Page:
I’m guessing you either loved this film, or really, really hated it. I loved it. I think. Damn, what a hard movie to watch!
Lars von Trier, bless his indie heart, takes on a musical. The hand-held camera, the stilted dialogue, the choppy editing – all part of this artiste’s vision. Or his technique, I guess – his vision is a rather dark take on The American Dream. (Note: I’ve never seen any of von Trier’s other films – a friend told me Breaking the Waves would make me want to slit my wrists and made me promise never to watch it.)
I’m not gonna summarize the plot in detail – just say that as Selma’s life becomes more and more intolerable, the fantasy life she substitutes for it becomes more and more vivid. The first 50 minutes or so of this musical features not a single song or dance. (Oops, no, that’s not right – it opens with the Sound of Music rehearsal, doesn’t it?) The first actual number, in the factory, is pretty well tied to reality – we see (more or less) her fellow workers dancing around the huge machines. (I’ve gotta say, I was spoiled by the primal experience of watching Fred Astaire’s numbers, always showing the dancers from head to toe and with the camera swinging along in a smooth flow. I find the choppy modern body bits shooting and editing of dance scenes annoying as hell – show me what the dancers are doing, dammit!) The second number, on the train (the main one I remembered after the only other time I’d seen this film, three or four years ago) starts to drift from reality a little more – who are the men, and where did they come from? And then, after the murder, it all becomes just a technicolor blur. The trial scene – ah, I loved Joel Grey coming in and tap-dancing on the witness box. (The prosecutor looked familiar, but I couldn’t place him, and his name, Zeljko Ivanek, made it seem unlikely I knew him – but it turns out he played the DA in Homicide.)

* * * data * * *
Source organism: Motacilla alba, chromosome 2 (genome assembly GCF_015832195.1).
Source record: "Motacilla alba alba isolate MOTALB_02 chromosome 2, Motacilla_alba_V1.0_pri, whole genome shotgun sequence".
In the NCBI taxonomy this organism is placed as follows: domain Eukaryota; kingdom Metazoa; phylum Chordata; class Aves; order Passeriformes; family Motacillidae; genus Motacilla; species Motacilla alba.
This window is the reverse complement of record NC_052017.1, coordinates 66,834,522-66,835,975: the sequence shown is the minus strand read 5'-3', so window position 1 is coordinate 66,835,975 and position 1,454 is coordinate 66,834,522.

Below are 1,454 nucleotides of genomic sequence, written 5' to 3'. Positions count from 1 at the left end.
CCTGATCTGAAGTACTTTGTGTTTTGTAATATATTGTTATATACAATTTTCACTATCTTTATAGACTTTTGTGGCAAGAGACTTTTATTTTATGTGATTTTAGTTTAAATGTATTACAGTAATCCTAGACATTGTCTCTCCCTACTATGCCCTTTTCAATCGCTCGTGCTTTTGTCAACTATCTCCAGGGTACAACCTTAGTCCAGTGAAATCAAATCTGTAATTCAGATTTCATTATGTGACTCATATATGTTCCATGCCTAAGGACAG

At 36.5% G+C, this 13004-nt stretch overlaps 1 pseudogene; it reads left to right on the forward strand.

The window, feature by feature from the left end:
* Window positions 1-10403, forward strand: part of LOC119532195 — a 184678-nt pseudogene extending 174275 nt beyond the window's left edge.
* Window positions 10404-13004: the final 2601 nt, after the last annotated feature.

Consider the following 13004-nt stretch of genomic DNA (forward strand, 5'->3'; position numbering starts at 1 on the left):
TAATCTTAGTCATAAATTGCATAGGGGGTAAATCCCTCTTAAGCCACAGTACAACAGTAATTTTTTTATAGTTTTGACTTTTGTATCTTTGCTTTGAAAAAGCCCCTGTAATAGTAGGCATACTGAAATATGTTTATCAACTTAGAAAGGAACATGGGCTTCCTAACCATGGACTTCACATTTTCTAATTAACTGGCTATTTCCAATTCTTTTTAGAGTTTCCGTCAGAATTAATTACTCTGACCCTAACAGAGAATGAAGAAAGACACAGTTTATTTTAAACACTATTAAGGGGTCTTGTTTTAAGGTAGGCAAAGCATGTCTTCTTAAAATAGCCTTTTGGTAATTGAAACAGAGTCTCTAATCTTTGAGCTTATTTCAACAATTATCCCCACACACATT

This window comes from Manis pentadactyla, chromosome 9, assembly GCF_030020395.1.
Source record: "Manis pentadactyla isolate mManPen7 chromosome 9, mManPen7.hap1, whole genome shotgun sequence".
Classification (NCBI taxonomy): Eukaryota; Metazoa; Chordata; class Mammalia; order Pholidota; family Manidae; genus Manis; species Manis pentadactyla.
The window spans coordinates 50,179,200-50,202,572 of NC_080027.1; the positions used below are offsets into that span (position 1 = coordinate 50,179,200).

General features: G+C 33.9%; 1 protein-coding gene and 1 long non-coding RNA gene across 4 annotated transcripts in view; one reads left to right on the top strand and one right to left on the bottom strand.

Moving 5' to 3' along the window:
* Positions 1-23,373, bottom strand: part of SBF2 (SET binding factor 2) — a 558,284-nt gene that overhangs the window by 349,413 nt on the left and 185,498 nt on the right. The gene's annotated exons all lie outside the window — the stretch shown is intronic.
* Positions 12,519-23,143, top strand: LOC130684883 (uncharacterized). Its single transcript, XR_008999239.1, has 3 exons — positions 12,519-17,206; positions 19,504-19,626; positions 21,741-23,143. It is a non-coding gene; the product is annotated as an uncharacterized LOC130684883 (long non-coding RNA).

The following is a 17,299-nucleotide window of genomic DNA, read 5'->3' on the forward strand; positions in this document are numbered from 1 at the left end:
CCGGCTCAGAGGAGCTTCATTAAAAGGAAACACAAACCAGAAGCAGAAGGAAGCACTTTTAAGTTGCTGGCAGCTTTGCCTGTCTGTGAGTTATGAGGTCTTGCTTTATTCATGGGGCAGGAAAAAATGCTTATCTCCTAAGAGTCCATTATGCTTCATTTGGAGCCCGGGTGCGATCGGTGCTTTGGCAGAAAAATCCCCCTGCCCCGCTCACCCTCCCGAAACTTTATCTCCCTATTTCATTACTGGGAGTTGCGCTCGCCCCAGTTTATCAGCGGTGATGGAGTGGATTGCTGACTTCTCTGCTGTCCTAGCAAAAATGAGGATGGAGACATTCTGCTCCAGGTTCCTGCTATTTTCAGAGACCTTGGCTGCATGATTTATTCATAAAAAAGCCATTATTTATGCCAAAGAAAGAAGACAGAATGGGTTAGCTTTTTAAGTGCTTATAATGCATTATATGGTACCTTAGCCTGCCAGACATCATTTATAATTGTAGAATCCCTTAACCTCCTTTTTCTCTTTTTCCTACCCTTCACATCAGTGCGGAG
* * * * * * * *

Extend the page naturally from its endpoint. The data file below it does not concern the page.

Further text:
Sheesh, I’ve got to get to work – wanted to work on the OP last night, but everyone was on IM – let me just bullet point a couple of things:
[li]Was Selma supposed to be “retarded”? (Sorry – what’s the polite term these days?) Was her boyfriend? Was her son?[/li][li]I loved the scene when Selma and Cathy were in the movies, the second time, and the Busby Berkley film was playing, and Cathy takes Selma’s hand and “shows” her the dancing, then kisses her hand. A lovely moment.[/li][li]The point seemed to be that everyone loved Selma (because of her childlike innocence?) – was I alone in not being beguiled by her?[/li][li]What should we make of the framing device of the amateur production of The Sound of Music?[/li][/ul]
Here is Ebert’s review.
I’m sure I’ve forgotten something major I wanted to say – I’ll be back!